I’ve never been a real fan of Japanese live action drama series. I watched the Great Teacher Onizuka TV series some years back, after seeing the movie, and I keep meaning to get around to Winter Sonata – yes, I know, that’s a Korean drama – but my tastes in Japanese TV tend towards anime and tokusatsu shows.
Call me shallow.
The Japanese The Japanese Don’t Know is a bit of a departure for me, then, and it’s one that has taken me a while to get around to watching. I first found out about it when I saw a billboard for it in the Osaka subway, which probably would have been in, oh, 2008.
So, five years later, here I am.
To sum up the show briefly: the main character is a bit of a fashion plate who wants to become a high school teacher. She needs experience, though, so she takes a teaching job from an old mentor, expecting it to be a prep school sort of thing. This turns out not to be the case – rather, she finds herself in front of nine foreigners who expect her to teach them Japanese and who have a terrible habit of asking her questions about her native language that she doesn’t have answers for. Oh, and each one has a part-time job and she discovers that her responsibilities don’t end at the classroom door – she winds up having to help most of them fit in at work.
Speaking of problems with your native language, that last paragraph was terrible. Please excuse me.
Anyway, with 9 students and 12 episodes, you can probably guess how the show is structured – there’s a loose overarching plot, each character gets a spotlight episode, there’s a Big Twist in the penultimate episode and it all wraps up with plenty of room for a sequel. The hook, that it’s sort of a reverse fish-out-of-water story, is pretty appealing, and the actual Japanese classes are fun to watch – I took four years of Japanese in college and I must admit just a little enjoyment at watching the teacher get flustered when trying to teach keigo.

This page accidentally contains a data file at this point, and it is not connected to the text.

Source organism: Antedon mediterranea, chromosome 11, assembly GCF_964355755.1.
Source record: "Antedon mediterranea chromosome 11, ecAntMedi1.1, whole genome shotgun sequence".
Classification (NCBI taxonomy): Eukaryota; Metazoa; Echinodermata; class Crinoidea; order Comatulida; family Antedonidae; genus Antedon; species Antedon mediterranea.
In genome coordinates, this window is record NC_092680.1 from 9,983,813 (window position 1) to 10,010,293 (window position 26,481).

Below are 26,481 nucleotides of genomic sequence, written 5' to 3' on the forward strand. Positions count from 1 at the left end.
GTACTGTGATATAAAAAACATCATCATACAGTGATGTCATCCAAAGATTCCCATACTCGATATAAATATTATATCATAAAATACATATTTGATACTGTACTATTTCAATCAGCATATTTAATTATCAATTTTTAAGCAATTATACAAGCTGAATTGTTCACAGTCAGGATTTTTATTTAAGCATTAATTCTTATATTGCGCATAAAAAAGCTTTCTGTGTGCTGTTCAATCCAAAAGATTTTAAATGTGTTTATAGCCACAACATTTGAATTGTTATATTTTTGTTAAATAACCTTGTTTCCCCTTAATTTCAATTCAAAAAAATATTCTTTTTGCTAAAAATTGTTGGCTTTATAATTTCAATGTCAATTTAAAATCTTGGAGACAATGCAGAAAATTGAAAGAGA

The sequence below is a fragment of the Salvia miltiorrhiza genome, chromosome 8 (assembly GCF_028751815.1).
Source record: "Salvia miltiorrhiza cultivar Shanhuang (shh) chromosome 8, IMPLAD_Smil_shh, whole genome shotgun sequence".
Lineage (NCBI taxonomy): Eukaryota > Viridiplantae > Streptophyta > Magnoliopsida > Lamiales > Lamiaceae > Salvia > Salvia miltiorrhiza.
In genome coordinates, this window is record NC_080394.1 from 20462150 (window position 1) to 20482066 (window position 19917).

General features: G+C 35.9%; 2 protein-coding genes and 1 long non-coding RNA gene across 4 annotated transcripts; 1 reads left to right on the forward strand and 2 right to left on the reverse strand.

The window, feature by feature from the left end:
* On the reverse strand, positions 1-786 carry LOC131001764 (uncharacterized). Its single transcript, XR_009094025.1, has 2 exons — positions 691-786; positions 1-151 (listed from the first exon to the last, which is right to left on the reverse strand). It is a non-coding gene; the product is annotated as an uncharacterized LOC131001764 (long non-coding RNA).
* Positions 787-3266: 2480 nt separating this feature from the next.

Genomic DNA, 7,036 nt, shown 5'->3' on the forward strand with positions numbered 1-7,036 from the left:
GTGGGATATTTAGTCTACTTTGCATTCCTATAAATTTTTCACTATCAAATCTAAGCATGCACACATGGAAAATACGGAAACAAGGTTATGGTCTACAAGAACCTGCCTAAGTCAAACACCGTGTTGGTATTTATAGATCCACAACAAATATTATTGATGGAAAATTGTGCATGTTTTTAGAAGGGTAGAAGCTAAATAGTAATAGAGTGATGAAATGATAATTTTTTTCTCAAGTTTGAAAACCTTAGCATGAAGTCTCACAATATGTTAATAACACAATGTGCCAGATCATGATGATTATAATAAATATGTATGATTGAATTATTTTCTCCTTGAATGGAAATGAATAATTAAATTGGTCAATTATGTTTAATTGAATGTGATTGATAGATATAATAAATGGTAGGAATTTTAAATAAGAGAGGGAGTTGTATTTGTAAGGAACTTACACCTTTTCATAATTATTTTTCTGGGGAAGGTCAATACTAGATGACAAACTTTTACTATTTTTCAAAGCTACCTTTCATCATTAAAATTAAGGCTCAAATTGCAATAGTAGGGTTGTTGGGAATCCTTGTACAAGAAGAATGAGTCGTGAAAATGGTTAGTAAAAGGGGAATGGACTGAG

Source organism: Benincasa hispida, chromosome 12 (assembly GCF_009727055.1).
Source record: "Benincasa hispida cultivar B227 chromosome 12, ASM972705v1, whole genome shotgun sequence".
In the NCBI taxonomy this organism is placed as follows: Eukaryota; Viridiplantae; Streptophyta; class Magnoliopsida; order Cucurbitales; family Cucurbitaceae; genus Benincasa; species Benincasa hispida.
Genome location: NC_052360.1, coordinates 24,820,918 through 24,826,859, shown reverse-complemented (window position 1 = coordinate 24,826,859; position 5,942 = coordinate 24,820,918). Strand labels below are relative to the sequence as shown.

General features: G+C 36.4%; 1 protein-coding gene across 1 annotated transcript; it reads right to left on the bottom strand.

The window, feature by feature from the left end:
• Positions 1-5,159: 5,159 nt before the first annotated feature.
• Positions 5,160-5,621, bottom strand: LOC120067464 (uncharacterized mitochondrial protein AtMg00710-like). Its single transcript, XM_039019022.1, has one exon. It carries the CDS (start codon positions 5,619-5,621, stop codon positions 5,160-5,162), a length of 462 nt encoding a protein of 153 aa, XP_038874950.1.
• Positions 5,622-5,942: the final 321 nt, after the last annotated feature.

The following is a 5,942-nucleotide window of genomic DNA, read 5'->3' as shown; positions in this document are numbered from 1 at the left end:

It does take a bit of a thick skin to get through as a foreigner, because it isn’t shy about breaking out the gaijin stereotypes, and it is definitely tricky in places where the subtitles don’t really translate what’s being said or can’t convey the nuance of what’s being said. Worse yet, the version I downloaded had four episodes that seem to have been translated from Japanese to English by way of Chinese, because all of the characters get mysterious name changes, the names of historical periods are changed from the Japanese into ones I don’t recognize, and dialog from multiple characters was all shoved into one line, with nothing to show where one person stopped talking and the next started.
This was good in a way – I got to actually translate for myself and was pretty happy with how much I was able to understand – but it would be pretty rough if you didn’t have a couple of years of Japanese under your belt.
So, er, if you’re comfortable with westerners being portrayed as ninja-obsessed idiots at times, and you have an interest in Japanese, I guess I’d recommend it. There probably isn’t much else like it out there. 🙂
As an aside, this is my first time posting with WordPress for Android, as I recently got a Sero 7 Pro to play around with and learn the OS. Expect a more detailed post on the topic once I’ve had time to firm up my thoughts.